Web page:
• mdensch

    As Twain liked to say: “There are lies, damn lies and statistics.”

    A sample size of 300 million is more than sufficient to make statistical predictions about the rate of incidence of automobile fires. Even so, one must approach those numbers with caution since many of the fires were the result of operator error (such as getting in and out of a vehicle while refueling, causing static build-up) versus mechanical malfunction.

    A sample size of 150 is not sufficiently large to make predictions about the probability of future incidents. It does indicate, however, that there are technical challenges to overcome and car makers will want to examine these fires very carefully. Lithium ion laptop batteries have had similar problems but manufacturers were able to fix them.

  • jvoelcker

    Mdensch: I agree with your point–a sample size of 150 is not large enough to draw inferences–but I just provided the figures for the previous commenter. Any inferences are drawn at your own risk. 🙂

    However, your comparison with laptop batteries isn’t strictly appropriate. “Lithium-ion” cells actually use a variety of chemistries, and laptops use a cobalt dioxide chemistry that has the highest energy density but also the highest risk of thermal runaway.

    With the exception of Tesla, which goes to extraordinary lengths in their engineering to isolate each of the 6,871 commodity cells in its pack, any lithium-ion packs used for EVs and PHEVs are NOT likely to use cobalt chemistries. A123’s cells, for instance, are iron nanophosphate.

    I can provide further references (off HybridCars) if you need them.

  • California Bear

    There is a bit of difference between a gasoline fire and a battery fire.

    Most gasoline fires occur in the engine compartment with passengers on the other side of a firewall so there is usually time to get out. I would lay good odds that the gasoline fire deaths happened when the victim was pinned in the car by an accident.

    By contrast, the battery packs are located under the passengers. The first indication of a fire will be when, as in the above story, the seat you are on catches fire. There is more likelihood of injuries when you are sitting atop the fire than when it is happening on the other side of a steel (or aluminum) wall. There is also the factor that children are required by law to sit in car seats in the back seat, directly above the batteries. If you have ever removed a child from a car seat, you know that it takes longer to remove a child from the seat than it does for an adult or older child to unbuckle and jump out.

    True, gasoline fires do occur and people do die. However, the location of the fire source in a PHEV battery fire does increase the chances of injuries or death.

  • Shines

    California Bear I find it hard to believe you are suggesting a battery fire is worse than a gasoline fire.
    First of all let me say that there is little evidence for either your or my arguement, but just for the sake of a rebuttal:
    Yes there is a bit of a difference between a gasoline fire and a battery fire. The gasoline ingnites and burns immediately. The batteries may overheat to the point of starting something else on fire. In an accident it is much more likely that a fire would be the result of damage to the fuel system than to a battery pack. Although it is true that more injury is likely if you are sitting on the fire, there are usually indications of an impending upholstery fire such as an awfull smell, smoke and heat – before the fire starts. If a fire did start with infants in car seats in the back – the infant car seats would (at least temporarily) protect the children from the upholstery fire.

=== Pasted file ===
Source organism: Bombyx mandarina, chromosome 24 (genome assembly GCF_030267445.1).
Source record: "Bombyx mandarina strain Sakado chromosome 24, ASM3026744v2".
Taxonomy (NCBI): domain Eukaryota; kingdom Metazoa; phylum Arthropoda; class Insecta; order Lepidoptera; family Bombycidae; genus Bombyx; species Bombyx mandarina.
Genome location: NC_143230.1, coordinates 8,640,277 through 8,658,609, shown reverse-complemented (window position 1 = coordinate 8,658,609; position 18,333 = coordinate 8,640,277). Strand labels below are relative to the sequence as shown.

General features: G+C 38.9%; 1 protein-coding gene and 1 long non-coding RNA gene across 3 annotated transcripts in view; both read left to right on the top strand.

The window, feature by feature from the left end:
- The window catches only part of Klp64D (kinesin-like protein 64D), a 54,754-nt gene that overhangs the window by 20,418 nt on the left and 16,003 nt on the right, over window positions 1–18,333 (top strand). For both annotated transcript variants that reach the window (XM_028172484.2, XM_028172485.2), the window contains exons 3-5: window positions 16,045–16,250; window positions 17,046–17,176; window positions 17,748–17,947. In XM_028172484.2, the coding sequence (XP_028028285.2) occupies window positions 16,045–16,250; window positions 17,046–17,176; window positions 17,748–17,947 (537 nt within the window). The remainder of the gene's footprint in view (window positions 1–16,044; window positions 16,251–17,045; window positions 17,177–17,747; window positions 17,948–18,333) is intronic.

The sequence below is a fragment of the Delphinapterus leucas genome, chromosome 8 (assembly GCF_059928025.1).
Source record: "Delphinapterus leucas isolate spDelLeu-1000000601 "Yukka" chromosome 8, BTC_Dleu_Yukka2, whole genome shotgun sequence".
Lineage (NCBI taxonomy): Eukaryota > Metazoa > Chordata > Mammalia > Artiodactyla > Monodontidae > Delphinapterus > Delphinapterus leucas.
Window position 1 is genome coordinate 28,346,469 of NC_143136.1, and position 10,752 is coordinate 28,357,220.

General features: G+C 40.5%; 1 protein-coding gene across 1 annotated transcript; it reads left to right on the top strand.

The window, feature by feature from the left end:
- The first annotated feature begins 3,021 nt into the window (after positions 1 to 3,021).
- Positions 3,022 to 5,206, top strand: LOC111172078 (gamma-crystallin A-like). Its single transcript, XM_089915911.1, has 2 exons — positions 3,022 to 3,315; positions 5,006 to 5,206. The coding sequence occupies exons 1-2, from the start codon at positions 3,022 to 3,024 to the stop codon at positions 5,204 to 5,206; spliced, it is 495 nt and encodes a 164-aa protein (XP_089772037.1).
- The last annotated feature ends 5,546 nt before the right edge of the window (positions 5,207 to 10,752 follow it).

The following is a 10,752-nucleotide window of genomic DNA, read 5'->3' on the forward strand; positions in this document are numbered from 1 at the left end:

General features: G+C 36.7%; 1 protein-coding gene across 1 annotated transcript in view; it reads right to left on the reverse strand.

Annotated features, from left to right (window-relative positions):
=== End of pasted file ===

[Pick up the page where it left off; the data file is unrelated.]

Certainly new safety precautions need to be taken when considering battery packs located under passengers. Such things as additional fire-walls, or fireproof upholstery or maybe smoke detectors may need to be considered. But considering batteries are not combustible themselves and help reduce the need for combustible fuels in the cars I’d say as far as fires go, you are more likely to be reducing your risk of injury or death with a hybrid.

  • Seth

    Suffice to say, PHEV technology is still new with just 150 cars on the road. It is very true that today’s after-market PHEV solutions have a higher chance of catching on fire than traditional vehicles. Like any new technology, this is not very surprising. Millions of traditional vehicles have been tested while for PHEV’s just a small fraction (~150). Once the wrinkles are worked out (i.e. significantly more testing), the batteries and associated electronics stand a very good chance of being safer than gasoline tanks.

  • J-Bob

    I too have a PHEV that I put together myself for less than $2,500 (an E-Bike). It has a 750 watt hub motor, 84 volt 16 ah battery pack (made from Lithium-Ion power-tool batteries) and functions using a ‘pedalac’ system (i.e. you have to pedal it to make the motor engage). I’ve had this setup now for just under 2 years and have put a total of over 6,700 miles on it commuting to and from work each day. The only problems have been a fuse blowing after hitting a nasty pothole, a replacement of disk brake pads, 3 flat tires (which were remedied with lots of slime and a kevlar liner), and two sets of replacement tires themselves.